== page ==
Brain Imaging Humor Neuroscience Psychology

Sex-Differences in Humor Processing: Potential Implications for Human Mate Choice?

This blog post first appeared on on October 29, 2016.

A good sense of humor is a highly valued human mate preference worldwide. If people are asked to rate the importance of various traits of a potential partner, humor is often found at, or near the top of their list. Humor sometimes ranks even higher than physical attractiveness. Combined with previous research in adults, new functional magnetic resonance imaging (fMRI) data from children published in a recent paper by Michelle Neely, Elizabeth Walter Shelly, Jessica Black, Allan Reiss and I, could provide some preliminary clues on how humor relates to human mate selection.

Humor is a prototypical positive social human state. It is thought to have evolved from a basic safety and play signal, and is associated with smiling and laughter, two powerful and contagious social gestures. Not surprisingly, humor is known to act as a social glue, facilitating the initiation and maintenance of social relationships. Humor has also been found to have positive effects on physical and psychological wellbeing, probably because it offers a way for dissolving pent up stress and regulating negative emotions. Furthermore, humor has been associated with creativity and intelligence. This comes from the fact that both humor production and evaluation require the ability to combine two or more otherwise incompatible or incongruent elements. A good sense of humor therefore does not just equate to “being funny”; it could also indicate good social skills, resilience, as well as creativity and intelligence.

According to sexual selection theory, mate selection in mammals – including humans – is characterized by males competing for females’ attention. Because females invest more time and energy in childbearing and parenting, they are more restricted than males in the number of offspring they can conceive. As a consequence, females are highly selective in their mate choice. And here is where humor may come into play. Humor could serve as a mate selection tool because it provides women with information about men’s mating quality beyond what meets the eye. In turn, it gives men the opportunity to display their social skills, resiliency, creativity and intelligence in an agreeable and entertaining way.

Finally, if humor is one tool for selecting a potential mate, women’s and men’s brains could have evolved differentially to make use of this mechanism. Specifically, women’s brains may have developed a predisposition for evaluating humor, while men’s brains may have developed a different predisposition for producing humor. Our fMRI data from adults and more recently young children (ages 6-13) provides first preliminary evidence for such different predispositions in humor as a function of sex. A potential underlying neural mechanism might be related to reward anticipation. It appears that girls and women are less in a reward anticipation mode, which could make their brains better suited for evaluating humor.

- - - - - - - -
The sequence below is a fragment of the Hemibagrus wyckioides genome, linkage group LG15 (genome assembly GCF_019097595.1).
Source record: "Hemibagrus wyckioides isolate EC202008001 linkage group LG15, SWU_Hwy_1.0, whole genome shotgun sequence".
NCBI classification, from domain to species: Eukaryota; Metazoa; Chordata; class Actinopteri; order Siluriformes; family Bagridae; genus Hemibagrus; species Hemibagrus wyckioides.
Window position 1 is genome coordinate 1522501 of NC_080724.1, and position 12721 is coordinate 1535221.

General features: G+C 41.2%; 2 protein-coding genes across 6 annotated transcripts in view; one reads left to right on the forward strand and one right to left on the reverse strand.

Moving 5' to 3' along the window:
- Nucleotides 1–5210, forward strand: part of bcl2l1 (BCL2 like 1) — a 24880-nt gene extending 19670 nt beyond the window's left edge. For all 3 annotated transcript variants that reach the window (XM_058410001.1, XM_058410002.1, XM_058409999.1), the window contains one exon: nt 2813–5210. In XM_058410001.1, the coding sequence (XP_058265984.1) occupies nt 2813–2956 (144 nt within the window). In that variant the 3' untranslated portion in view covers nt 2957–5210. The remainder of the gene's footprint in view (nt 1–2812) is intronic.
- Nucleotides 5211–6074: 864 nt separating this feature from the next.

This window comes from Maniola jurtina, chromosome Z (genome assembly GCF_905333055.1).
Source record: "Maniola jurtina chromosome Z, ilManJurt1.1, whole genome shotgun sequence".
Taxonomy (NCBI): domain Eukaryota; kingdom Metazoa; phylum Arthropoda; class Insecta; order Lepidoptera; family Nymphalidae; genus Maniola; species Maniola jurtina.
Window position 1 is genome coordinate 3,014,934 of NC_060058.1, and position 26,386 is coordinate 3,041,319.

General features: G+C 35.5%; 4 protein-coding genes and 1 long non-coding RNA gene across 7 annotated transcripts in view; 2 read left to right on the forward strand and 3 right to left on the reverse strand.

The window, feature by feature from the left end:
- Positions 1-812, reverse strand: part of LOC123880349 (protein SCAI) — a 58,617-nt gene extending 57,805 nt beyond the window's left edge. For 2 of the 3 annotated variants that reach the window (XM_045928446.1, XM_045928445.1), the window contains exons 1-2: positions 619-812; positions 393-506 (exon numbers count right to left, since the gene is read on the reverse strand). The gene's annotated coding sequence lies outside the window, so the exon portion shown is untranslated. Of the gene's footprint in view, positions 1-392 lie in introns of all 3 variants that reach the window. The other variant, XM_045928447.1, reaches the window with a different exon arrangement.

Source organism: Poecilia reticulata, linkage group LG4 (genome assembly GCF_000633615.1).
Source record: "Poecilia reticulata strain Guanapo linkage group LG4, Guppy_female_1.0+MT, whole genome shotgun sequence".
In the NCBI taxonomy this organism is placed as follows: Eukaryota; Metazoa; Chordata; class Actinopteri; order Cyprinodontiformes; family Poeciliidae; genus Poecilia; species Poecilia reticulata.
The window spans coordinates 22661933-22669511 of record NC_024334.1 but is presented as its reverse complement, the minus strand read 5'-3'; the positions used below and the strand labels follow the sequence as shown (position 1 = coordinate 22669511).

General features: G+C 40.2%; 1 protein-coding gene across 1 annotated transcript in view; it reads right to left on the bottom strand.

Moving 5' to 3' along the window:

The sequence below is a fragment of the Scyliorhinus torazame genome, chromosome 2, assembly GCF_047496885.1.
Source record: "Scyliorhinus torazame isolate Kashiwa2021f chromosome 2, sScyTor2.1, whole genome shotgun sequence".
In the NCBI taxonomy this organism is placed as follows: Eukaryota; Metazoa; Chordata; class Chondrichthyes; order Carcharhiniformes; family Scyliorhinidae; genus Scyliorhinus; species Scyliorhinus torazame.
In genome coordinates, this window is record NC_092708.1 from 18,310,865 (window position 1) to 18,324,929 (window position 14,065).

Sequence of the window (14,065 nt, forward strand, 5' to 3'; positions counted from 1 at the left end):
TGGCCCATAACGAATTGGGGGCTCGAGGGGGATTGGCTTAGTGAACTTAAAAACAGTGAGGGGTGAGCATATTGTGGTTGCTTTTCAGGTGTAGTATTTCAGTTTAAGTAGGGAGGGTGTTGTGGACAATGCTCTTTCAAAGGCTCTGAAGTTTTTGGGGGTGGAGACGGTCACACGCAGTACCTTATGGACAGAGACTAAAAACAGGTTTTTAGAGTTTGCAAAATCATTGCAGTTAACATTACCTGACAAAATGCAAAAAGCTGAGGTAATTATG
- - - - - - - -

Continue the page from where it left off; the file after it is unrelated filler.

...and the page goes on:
Although our findings on sex-differences during humor processing are promising, many open questions remain. For example, we still do not know whether such results hold true for different kinds of humor. It is also likely that there are differences in humor processing related to cultural learning, which calls for cross-cultural studies on humor processing. And we are still in the need of more direct evidence for associations between brain activity during humor processing and measures of creativity, intelligence, and resilience. Future research will hopefully soon provide additional information on these and other open questions.

Dr Pascal Vrticka is a social neuroscientist with strong ties to developmental & social psychology. His research focuses on the psychological, behavioural, biological, and brain basis of human social interaction, attachment and caregiving. Besides measuring neurobiological responses to different kinds of social versus non-social information in single participants using (functional) magnetic resonance imaging ([f]MRI) and electroencephalography (EEG), Dr Vrticka most recently started to assess bio-behavioural synchrony in interacting pairs using functional near-infrared spectroscopy (fNIRS) hyperscanning. The main question thereby is how romantic partners and parents with their children get “in sync” when they solve problems together or talk to each other. Dr Vrticka furthermore relates the obtained individual and dyadic behavioural, biological, and brain measures to interindividual differences in relationship quality – particularly attachment and caregiving. In doing so, he refers to attachment theory that provides a suitable theoretical framework on how we initiate and maintain interpersonal relationships across the life span. With his research, Dr Vrticka is promoting a new area of investigation: the social neuroscience of human attachment.

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